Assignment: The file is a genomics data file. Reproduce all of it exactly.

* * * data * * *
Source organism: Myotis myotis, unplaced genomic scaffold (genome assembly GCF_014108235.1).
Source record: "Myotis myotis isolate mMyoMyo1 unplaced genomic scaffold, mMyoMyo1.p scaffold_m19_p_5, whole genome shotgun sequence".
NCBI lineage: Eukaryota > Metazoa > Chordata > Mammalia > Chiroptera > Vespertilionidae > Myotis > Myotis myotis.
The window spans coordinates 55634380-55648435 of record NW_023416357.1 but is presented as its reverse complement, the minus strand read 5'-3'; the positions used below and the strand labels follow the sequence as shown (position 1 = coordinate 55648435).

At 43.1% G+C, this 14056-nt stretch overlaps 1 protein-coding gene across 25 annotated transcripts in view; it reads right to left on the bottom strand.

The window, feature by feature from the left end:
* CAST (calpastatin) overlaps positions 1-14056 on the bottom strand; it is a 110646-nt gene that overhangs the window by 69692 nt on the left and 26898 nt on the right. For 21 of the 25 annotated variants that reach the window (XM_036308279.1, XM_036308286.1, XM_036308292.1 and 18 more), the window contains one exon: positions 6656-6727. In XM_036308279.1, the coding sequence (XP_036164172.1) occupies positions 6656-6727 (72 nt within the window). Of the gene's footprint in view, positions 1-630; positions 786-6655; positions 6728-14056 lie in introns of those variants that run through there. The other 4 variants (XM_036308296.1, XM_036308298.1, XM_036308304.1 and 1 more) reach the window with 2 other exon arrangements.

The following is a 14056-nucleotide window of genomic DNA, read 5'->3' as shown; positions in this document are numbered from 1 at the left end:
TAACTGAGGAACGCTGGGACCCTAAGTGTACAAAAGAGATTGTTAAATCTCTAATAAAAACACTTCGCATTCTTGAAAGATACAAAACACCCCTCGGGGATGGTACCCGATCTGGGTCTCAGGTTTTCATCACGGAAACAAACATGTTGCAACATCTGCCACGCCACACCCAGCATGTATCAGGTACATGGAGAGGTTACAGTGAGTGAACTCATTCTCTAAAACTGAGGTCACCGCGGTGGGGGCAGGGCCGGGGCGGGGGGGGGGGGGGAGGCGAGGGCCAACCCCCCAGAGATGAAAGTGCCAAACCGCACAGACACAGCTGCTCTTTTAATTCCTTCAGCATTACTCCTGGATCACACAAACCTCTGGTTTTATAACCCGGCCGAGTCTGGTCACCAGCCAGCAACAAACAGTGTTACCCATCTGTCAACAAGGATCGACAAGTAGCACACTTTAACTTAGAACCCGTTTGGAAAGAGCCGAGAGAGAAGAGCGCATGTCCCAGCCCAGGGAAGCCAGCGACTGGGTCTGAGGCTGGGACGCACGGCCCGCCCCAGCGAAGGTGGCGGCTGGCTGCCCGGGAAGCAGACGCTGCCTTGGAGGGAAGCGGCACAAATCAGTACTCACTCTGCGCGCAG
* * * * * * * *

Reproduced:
Source organism: Myotis myotis, unplaced genomic scaffold (genome assembly GCF_014108235.1).
Source record: "Myotis myotis isolate mMyoMyo1 unplaced genomic scaffold, mMyoMyo1.p scaffold_m19_p_5, whole genome shotgun sequence".
NCBI lineage: Eukaryota > Metazoa > Chordata > Mammalia > Chiroptera > Vespertilionidae > Myotis > Myotis myotis.
The window spans coordinates 55634380-55648435 of record NW_023416357.1 but is presented as its reverse complement, the minus strand read 5'-3'; the positions used below and the strand labels follow the sequence as shown (position 1 = coordinate 55648435).

At 43.1% G+C, this 14056-nt stretch overlaps 1 protein-coding gene across 25 annotated transcripts in view; it reads right to left on the bottom strand.

The window, feature by feature from the left end:
* CAST (calpastatin) overlaps positions 1-14056 on the bottom strand; it is a 110646-nt gene that overhangs the window by 69692 nt on the left and 26898 nt on the right. For 21 of the 25 annotated variants that reach the window (XM_036308279.1, XM_036308286.1, XM_036308292.1 and 18 more), the window contains one exon: positions 6656-6727. In XM_036308279.1, the coding sequence (XP_036164172.1) occupies positions 6656-6727 (72 nt within the window). Of the gene's footprint in view, positions 1-630; positions 786-6655; positions 6728-14056 lie in introns of those variants that run through there. The other 4 variants (XM_036308296.1, XM_036308298.1, XM_036308304.1 and 1 more) reach the window with 2 other exon arrangements.

The following is a 14056-nucleotide window of genomic DNA, read 5'->3' as shown; positions in this document are numbered from 1 at the left end:
TAACTGAGGAACGCTGGGACCCTAAGTGTACAAAAGAGATTGTTAAATCTCTAATAAAAACACTTCGCATTCTTGAAAGATACAAAACACCCCTCGGGGATGGTACCCGATCTGGGTCTCAGGTTTTCATCACGGAAACAAACATGTTGCAACATCTGCCACGCCACACCCAGCATGTATCAGGTACATGGAGAGGTTACAGTGAGTGAACTCATTCTCTAAAACTGAGGTCACCGCGGTGGGGGCAGGGCCGGGGCGGGGGGGGGGGGGGAGGCGAGGGCCAACCCCCCAGAGATGAAAGTGCCAAACCGCACAGACACAGCTGCTCTTTTAATTCCTTCAGCATTACTCCTGGATCACACAAACCTCTGGTTTTATAACCCGGCCGAGTCTGGTCACCAGCCAGCAACAAACAGTGTTACCCATCTGTCAACAAGGATCGACAAGTAGCACACTTTAACTTAGAACCCGTTTGGAAAGAGCCGAGAGAGAAGAGCGCATGTCCCAGCCCAGGGAAGCCAGCGACTGGGTCTGAGGCTGGGACGCACGGCCCGCCCCAGCGAAGGTGGCGGCTGGCTGCCCGGGAAGCAGACGCTGCCTTGGAGGGAAGCGGCACAAATCAGTACTCACTCTGCGCGCAG